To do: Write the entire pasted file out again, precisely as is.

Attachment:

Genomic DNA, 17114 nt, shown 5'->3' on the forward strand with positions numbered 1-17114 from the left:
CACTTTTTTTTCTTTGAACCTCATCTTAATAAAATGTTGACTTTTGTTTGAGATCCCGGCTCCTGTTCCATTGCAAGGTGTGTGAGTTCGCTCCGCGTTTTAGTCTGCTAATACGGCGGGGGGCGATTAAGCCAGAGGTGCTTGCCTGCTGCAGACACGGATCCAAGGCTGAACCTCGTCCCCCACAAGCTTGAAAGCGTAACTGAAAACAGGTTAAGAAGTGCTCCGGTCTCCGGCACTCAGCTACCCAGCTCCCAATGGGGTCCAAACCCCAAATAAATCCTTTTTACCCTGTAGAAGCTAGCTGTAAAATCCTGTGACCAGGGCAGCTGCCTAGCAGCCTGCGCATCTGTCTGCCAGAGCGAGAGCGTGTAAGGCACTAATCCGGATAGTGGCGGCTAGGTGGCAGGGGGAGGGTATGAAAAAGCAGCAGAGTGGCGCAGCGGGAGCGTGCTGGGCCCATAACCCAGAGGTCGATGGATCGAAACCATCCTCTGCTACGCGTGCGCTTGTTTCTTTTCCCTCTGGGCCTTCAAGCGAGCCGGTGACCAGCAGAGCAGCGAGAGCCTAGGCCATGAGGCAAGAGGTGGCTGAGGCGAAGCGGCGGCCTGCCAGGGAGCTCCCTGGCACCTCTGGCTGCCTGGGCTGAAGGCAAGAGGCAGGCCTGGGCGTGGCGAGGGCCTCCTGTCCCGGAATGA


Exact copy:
Genomic DNA, 17114 nt, shown 5'->3' on the forward strand with positions numbered 1-17114 from the left:
CACTTTTTTTTCTTTGAACCTCATCTTAATAAAATGTTGACTTTTGTTTGAGATCCCGGCTCCTGTTCCATTGCAAGGTGTGTGAGTTCGCTCCGCGTTTTAGTCTGCTAATACGGCGGGGGGCGATTAAGCCAGAGGTGCTTGCCTGCTGCAGACACGGATCCAAGGCTGAACCTCGTCCCCCACAAGCTTGAAAGCGTAACTGAAAACAGGTTAAGAAGTGCTCCGGTCTCCGGCACTCAGCTACCCAGCTCCCAATGGGGTCCAAACCCCAAATAAATCCTTTTTACCCTGTAGAAGCTAGCTGTAAAATCCTGTGACCAGGGCAGCTGCCTAGCAGCCTGCGCATCTGTCTGCCAGAGCGAGAGCGTGTAAGGCACTAATCCGGATAGTGGCGGCTAGGTGGCAGGGGGAGGGTATGAAAAAGCAGCAGAGTGGCGCAGCGGGAGCGTGCTGGGCCCATAACCCAGAGGTCGATGGATCGAAACCATCCTCTGCTACGCGTGCGCTTGTTTCTTTTCCCTCTGGGCCTTCAAGCGAGCCGGTGACCAGCAGAGCAGCGAGAGCCTAGGCCATGAGGCAAGAGGTGGCTGAGGCGAAGCGGCGGCCTGCCAGGGAGCTCCCTGGCACCTCTGGCTGCCTGGGCTGAAGGCAAGAGGCAGGCCTGGGCGTGGCGAGGGCCTCCTGTCCCGGAATGA